One of the most quaint bequests to be found in England is that of Dr Robert Wild who, at his death in 1678, bequeathed a sum of money, from the interest on which six Bibles were to be purchased annually, and six boys and six girls of the town were to cast dice for the possession of these Bibles every Whit Tuesday on the alter of the church.

This is a town, you’ll note, with a river which is not only reflective, but which created reflections which are mirror images. And it’s picturesque too. I think we can assume that the author got laid in St Ives…

This book was printed in the early 1920s, and I’m assuming that the book is now out of copyright. If you are the copyright holder and can prove otherwise, please tell me.

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  • 1

    Fri 23rd Jul '10
    15:01 UTC

    Oh I loved this entry!! I join in with the laughter about Ricky – there must have been more to say about the town – was Watford mentioned at all, or has that sort of faded into the 1920 woodwork in some n-space way? Or is it L-space? I can never remember so I just say “Ook!” instead – oh go on, it’s a long Friday afternooon :)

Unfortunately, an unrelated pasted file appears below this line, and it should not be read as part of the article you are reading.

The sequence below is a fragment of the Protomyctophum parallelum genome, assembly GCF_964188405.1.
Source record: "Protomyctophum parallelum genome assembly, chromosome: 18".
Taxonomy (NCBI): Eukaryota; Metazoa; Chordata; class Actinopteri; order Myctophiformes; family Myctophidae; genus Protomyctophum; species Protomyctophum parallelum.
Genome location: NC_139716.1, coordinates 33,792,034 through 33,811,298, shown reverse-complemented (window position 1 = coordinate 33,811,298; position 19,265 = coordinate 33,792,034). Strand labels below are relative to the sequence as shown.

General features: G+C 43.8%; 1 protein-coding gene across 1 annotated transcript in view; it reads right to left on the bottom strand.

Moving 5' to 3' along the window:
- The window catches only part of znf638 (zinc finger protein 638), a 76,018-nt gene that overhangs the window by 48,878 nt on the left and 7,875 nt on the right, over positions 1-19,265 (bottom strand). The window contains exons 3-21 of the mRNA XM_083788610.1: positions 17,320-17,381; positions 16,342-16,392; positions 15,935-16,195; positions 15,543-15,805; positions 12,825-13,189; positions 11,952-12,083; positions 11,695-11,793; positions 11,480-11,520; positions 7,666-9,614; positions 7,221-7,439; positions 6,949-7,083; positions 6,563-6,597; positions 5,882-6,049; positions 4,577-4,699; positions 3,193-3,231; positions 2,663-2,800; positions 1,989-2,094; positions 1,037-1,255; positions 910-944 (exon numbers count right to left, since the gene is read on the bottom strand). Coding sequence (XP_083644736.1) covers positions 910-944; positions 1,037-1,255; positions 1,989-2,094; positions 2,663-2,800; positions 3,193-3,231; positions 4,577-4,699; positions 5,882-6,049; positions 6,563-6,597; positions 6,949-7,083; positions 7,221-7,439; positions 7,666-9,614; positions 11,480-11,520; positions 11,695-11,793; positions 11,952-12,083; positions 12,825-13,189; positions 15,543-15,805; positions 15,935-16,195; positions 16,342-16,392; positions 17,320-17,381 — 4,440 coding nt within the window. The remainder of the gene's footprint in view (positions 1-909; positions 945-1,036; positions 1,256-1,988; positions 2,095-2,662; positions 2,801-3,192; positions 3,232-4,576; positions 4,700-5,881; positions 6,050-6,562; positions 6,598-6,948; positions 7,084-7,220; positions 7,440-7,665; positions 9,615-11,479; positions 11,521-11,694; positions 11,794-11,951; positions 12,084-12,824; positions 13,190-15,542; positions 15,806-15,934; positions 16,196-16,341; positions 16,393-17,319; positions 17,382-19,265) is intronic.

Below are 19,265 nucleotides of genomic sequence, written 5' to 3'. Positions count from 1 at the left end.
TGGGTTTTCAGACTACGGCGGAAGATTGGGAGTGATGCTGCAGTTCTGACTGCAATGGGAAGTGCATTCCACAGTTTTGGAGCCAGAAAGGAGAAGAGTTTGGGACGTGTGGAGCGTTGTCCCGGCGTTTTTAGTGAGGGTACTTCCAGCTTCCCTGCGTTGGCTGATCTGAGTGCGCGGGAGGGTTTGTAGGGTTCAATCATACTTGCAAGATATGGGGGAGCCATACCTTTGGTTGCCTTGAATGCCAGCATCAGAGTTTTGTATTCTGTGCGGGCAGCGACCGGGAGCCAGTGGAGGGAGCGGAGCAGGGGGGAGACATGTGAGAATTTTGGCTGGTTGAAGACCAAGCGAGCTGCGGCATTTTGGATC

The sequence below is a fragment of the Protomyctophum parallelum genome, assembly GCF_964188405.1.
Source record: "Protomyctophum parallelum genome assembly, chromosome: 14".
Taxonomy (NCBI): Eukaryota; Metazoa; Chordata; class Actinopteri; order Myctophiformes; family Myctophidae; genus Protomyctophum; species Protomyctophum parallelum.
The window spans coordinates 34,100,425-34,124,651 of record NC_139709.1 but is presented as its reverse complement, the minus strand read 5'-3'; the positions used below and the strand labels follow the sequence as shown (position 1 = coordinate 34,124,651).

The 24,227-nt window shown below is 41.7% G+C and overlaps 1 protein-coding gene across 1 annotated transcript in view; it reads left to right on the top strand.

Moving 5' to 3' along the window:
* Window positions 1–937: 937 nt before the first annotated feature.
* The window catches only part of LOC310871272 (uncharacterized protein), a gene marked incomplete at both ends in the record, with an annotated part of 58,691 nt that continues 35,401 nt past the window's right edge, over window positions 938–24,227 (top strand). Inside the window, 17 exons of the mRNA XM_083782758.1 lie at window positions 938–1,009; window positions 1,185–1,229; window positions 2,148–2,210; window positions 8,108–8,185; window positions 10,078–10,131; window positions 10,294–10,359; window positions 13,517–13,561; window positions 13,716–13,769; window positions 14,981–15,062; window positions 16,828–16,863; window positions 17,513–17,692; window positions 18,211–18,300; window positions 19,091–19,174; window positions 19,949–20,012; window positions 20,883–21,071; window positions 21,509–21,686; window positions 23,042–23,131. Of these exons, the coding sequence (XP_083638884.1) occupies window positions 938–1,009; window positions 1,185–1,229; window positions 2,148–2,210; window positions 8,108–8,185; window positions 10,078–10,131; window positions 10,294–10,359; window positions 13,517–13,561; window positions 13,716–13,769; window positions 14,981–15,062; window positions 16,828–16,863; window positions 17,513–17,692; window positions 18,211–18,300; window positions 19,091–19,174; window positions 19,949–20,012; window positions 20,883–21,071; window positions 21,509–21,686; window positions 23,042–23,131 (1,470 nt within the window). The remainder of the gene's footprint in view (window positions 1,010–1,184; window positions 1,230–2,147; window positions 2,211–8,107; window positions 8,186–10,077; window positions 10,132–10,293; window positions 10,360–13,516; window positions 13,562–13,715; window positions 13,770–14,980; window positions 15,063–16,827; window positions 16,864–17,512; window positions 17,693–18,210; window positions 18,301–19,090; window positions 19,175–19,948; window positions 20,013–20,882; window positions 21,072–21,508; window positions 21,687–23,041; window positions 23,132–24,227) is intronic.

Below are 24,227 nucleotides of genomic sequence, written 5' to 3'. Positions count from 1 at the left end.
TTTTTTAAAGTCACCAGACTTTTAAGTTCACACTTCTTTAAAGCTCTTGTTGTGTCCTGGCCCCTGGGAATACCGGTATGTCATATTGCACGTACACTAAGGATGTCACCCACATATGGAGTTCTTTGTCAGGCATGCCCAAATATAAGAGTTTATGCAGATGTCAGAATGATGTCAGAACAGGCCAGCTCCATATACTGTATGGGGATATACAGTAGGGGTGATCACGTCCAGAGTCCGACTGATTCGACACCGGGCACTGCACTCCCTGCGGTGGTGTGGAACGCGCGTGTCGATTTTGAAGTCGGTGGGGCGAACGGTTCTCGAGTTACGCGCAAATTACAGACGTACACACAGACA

As well as getting laid possibly, I do wonder rather cynically if the author had any business interests in St Ives, or knew someone who did who might be grateful if more visitors were attracted to the town.

  • 2

    Fri 23rd Jul '10
    23:05 UTC

    Nope, nothing about Watford at all. Not even in passing.

    But I have possibly just found my favourite snippet of all. Talking about St Albans (upon which he lavishes 5 pages)…

    “During the revolt of the Iceni under Boudicca in AD 61, the town was destroyed; but rising from its ruins it resumed its old importance, although possibly its development may have been to some extent retarded”